While few dispute the continent’s long-term prospects, investors are likely to need steady nerves and patience before reaping the benefits, Lynn Strongin Dodds finds.
“Lower commodity prices are difficult for Africa because many countries that were booming have some kind of commodity underpin, either currently or planned for the future.”Rory Ord
Speaking at the National Association of Pension Funds conference in October, Sir Bob Geldof, musician, activist and entrepreneur encouraged institutions to shift their focus from China to Africa. Many were already moving in this direction but had reversed their positions this year due to the Ebola virus in West Africa, weak commodity prices and armed conflicts in Nigeria and Kenya.
While few dispute the continent’s long term prospects, investors are likely to need steady nerves and patience before being able to reap the benefits.
For now, nervousness presides. Figures from data provider eVestment show outflows of $38.1m over the second quarter from its All-Africa Equity universe after the Ebola crisis first hit in March. Sentiment though has been bearish for a while with investors withdrawing money for five consecutive quarters. This is in contrast to the overall exponential growth of institutional assets under management to $24.1bn as of 30 June 2014, up from $267.1m as of 30 June 2008.
“There have definitely been a few headwinds with Ebola, the terrorist group Boko Haram and lower commodity prices having had a significant impact on earnings, growth and sentiment,” says Julie Dickson, EM equity portfolio manager at Ashmore Investment, a specialist emerging market fund management group. “However, we think things will settle down and that markets will come back. If you look at the year to date figures for Frontier Africa, which is based on a customised benchmark, it was up 6% to 8% compared to 4% for the whole emerging market index. There is definitely upside potential.”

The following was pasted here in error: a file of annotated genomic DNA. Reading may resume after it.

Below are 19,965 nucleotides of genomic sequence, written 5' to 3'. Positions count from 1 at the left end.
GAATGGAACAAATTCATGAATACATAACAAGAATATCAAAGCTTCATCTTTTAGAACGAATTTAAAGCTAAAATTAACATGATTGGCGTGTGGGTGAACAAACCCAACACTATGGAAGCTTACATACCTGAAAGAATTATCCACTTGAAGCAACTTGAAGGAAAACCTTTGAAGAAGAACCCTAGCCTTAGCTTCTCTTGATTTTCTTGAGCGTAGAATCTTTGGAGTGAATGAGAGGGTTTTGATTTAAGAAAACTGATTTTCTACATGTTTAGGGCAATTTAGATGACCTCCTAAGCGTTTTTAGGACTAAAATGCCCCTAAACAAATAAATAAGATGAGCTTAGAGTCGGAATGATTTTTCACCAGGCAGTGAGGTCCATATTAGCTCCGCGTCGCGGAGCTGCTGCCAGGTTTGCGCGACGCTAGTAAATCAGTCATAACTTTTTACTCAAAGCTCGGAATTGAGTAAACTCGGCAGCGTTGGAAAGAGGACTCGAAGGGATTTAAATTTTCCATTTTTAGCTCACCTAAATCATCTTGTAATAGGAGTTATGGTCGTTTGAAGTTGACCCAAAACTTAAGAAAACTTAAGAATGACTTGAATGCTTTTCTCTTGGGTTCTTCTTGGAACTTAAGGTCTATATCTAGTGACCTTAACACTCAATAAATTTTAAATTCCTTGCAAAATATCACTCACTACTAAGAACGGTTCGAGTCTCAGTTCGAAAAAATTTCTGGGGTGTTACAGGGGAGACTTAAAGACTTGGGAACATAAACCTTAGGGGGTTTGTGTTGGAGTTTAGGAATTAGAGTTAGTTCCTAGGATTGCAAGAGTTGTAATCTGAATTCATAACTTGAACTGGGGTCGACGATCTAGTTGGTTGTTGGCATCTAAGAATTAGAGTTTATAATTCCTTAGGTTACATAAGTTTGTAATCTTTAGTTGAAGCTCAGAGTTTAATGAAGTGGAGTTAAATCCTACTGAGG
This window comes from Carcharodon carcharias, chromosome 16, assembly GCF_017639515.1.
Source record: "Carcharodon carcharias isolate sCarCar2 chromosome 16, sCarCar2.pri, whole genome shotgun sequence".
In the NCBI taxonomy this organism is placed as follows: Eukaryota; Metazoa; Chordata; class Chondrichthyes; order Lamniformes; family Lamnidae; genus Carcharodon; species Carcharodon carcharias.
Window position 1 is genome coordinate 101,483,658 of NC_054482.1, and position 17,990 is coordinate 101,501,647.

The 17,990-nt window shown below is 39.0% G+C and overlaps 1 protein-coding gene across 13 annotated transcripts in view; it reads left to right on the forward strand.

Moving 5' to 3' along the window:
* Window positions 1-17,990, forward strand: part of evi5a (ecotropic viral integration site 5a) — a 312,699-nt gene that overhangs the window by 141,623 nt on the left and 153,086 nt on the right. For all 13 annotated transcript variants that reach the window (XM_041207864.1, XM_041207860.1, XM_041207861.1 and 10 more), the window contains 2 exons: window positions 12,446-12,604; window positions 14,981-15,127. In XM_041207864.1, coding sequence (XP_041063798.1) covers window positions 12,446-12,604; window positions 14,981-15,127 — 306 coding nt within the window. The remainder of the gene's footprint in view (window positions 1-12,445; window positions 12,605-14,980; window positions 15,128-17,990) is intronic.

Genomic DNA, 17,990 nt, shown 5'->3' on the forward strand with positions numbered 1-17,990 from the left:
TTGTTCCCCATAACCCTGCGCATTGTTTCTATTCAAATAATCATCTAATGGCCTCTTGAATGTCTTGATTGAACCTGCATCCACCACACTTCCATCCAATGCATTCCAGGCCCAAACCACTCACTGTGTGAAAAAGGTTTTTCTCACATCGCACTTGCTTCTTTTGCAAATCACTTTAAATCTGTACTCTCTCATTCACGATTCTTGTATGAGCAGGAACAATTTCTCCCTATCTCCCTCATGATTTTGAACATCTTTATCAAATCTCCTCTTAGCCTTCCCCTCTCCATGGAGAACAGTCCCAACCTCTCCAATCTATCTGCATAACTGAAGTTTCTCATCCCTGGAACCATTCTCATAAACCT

Although the Ebola outbreak has been devastating on many levels, the World Bank expects the impact to be mainly limited to three countries who together only account for about 1% of the total gross domestic product (GDP) of sub-Saharan Africa. Sierra Leone is suffering most, with the Bank recently slashing its growth estimates from the pre-Ebola projected rate of 11.13% to 4% while Guinea will also experience a decline to 0.5% this year and -0.2% in 2015 from 4.5% before the virus took hold. Meanwhile Liberia’s economy will slow to 2.2% this year from the 5.9% pre-outbreak forecast but it should rebound to 3% in 2015 as the virus is abating.
The situation has been exacerbated by falling commodity prices. The S&P GSCI has dropped by over 20% since its June peak this year which has hurt many countries that are reliant on one commodity to drive growth. Even before Ebola, Guinea, Liberia and Sierra Leone were hurting from depressed iron ore prices while declining copper prices put a dent in Zambia’s bottom line. Oil rich countries such as OPEC members Angola and Nigeria are particularly feeling the pinch from Brent crude plunging 40% over the past six months to $68 a barrel. Analysts’ forecasts predict an average of $65 in 2015 and $70 for 2016.
The result is that Angola could face its first budget deficit since 2009 as export revenue drops, while Gabon’s growth will slow next year, according to the International Monetary Fund (IMF). Nigeria, the region’s top oil producer, is feeling the most pain. It has recently toppled South Africa from its perch as the largest economy and while it is more diversified than in the past, the country still derives about 70% of government revenue from oil exports.
One of the main issues is that the government did not save during the good times. A public fund that contained $20bn in oil proceeds when crude prices first surged past $100 a barrel in 2008 has shrunk to $ 4bn as of November. Foreign reserves have also tumbled to $36.7bn, the lowest level since August 2012 while the currency, the naira, slumped to 180.18 to the dollar in early December, extending a slide that has shaved more than 10% off its value this year.